Reading poet Shel Silverstein's The Giving Tree
once again as an adult, it is improbable that one would take away the same message as you did reading the book as a child. The boy in the story grows up playing in the branches of the tree and eating its fruit, eventually cutting the trunk for wood. In the end, the giving tree has nothing left to give, except for a stump to sit on. Is the book about unselfish friendship, or man's eco-terrorism? Is it counterpart to Siddhartha
and unconditional love? The answer of course is yes, yes, and yes.
Saxophonist Chad Eby
wrote the nine compositions for The Sweet Shel Suite
, a tribute to Silverstein. The music, like the author's children's poetry, might have a different meaning for the adult listener. Eby utilizes the meter and pace of the poet's writing (without the words) to build a heartfelt tribute.
Silverstein's poetry put to music, like Jack Kerouac reading with Al Cohn and Zoot Sims
, emphasizes Silverstein's images. The wackiness of "Ickle Me, Pickle Me, Tickle Me, Too" passes through multiple time signatures fusing a child's rhyme with bebop. Eby's quartet of trumpeter Brandon Lee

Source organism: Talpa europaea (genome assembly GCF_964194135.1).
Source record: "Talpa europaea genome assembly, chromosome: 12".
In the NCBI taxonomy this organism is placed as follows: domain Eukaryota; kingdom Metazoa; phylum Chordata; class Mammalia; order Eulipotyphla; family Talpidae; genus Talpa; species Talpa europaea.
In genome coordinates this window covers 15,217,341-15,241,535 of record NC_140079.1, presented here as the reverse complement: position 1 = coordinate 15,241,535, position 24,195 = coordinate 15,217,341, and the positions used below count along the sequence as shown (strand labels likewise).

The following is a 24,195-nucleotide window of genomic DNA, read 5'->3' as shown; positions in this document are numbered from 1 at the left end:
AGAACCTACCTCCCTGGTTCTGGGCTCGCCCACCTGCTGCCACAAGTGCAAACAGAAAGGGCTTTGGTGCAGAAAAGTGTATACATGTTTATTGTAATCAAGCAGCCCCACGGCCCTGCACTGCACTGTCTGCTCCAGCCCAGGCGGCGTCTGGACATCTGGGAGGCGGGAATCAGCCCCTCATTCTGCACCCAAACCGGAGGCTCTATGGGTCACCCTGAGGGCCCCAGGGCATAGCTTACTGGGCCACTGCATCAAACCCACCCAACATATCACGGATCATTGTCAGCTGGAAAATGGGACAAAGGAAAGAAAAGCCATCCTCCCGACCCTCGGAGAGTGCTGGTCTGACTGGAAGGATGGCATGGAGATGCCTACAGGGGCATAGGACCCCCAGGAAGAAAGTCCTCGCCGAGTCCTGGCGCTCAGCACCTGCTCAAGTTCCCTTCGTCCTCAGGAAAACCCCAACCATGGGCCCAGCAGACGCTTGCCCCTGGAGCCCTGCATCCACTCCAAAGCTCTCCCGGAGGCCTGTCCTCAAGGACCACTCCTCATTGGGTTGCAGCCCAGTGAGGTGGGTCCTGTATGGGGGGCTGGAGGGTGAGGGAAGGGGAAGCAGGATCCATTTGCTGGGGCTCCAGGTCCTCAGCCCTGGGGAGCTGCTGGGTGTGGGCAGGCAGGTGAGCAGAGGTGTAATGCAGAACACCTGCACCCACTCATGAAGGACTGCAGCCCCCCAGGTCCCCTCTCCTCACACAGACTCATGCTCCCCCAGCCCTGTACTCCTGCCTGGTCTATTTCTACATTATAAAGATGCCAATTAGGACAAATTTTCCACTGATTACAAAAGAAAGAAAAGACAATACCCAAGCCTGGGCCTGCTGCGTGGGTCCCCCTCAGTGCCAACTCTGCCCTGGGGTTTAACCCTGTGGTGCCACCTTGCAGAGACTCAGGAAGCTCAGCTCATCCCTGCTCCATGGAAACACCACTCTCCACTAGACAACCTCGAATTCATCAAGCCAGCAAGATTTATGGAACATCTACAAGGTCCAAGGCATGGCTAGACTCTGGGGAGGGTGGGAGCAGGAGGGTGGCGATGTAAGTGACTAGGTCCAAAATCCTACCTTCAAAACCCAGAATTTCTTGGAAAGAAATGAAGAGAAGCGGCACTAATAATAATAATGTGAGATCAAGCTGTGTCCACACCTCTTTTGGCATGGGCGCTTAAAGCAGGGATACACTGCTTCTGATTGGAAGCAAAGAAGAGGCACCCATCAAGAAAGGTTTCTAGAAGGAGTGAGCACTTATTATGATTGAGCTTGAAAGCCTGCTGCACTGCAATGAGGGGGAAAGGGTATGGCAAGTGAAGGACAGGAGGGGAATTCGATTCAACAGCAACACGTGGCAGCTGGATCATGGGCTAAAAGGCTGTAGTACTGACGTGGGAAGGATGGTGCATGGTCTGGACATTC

, bassist Steve Haines
, and drummer Daniel Faust chases the tongue-twisting music through its playful switches and swipes, making the complicated seem simple. Just as children were probably faster to adopt the coltish sounds of Ornette Coleman
's music in 1959, Eby's "Falling Up" and "Masks" shadow the trumpet interplay of Coleman and Don Cherry
with "Falling Up" juxtaposing of the song's chords and melody. Eby works under the pretense of naivete, only to reveal the hip worldliness of this music.
The urgency of "Ourchestra" recalls the grand Blue Note experiments of the 1960s with its muscular musical workout, Eby and Lee facing off like Joe Henderson
and Lee Morgan
. The music begins with children's rhymes, but burns scorchingly hot. Same for "The Dance of the Shoes" with Eby switching to soprano saxophone and Lee with trumpet mute. Daniel Foust's brush work simulates a tap dancer's frizzled moves as the piece sprints to its conclusion. Changing gears, his heartfelt composition "Years From Now, When I'm Gone" opens with a doleful bass solo and its ineffable melody is beautifully performed and obligingly satisfying.
Lester (The Wish-Waster); The Long Haired Boy; Ourchestra; Years From Now, When
Gone; Ickle Me, Pickle Me, Tickle Me, Too; Masks; Falling Up; The Clock Man; The
Dance of the Shoes.
Chad Eby: saxophones; Brandon Lee: trumpet; Steve Haines: bass; Daniel Foust: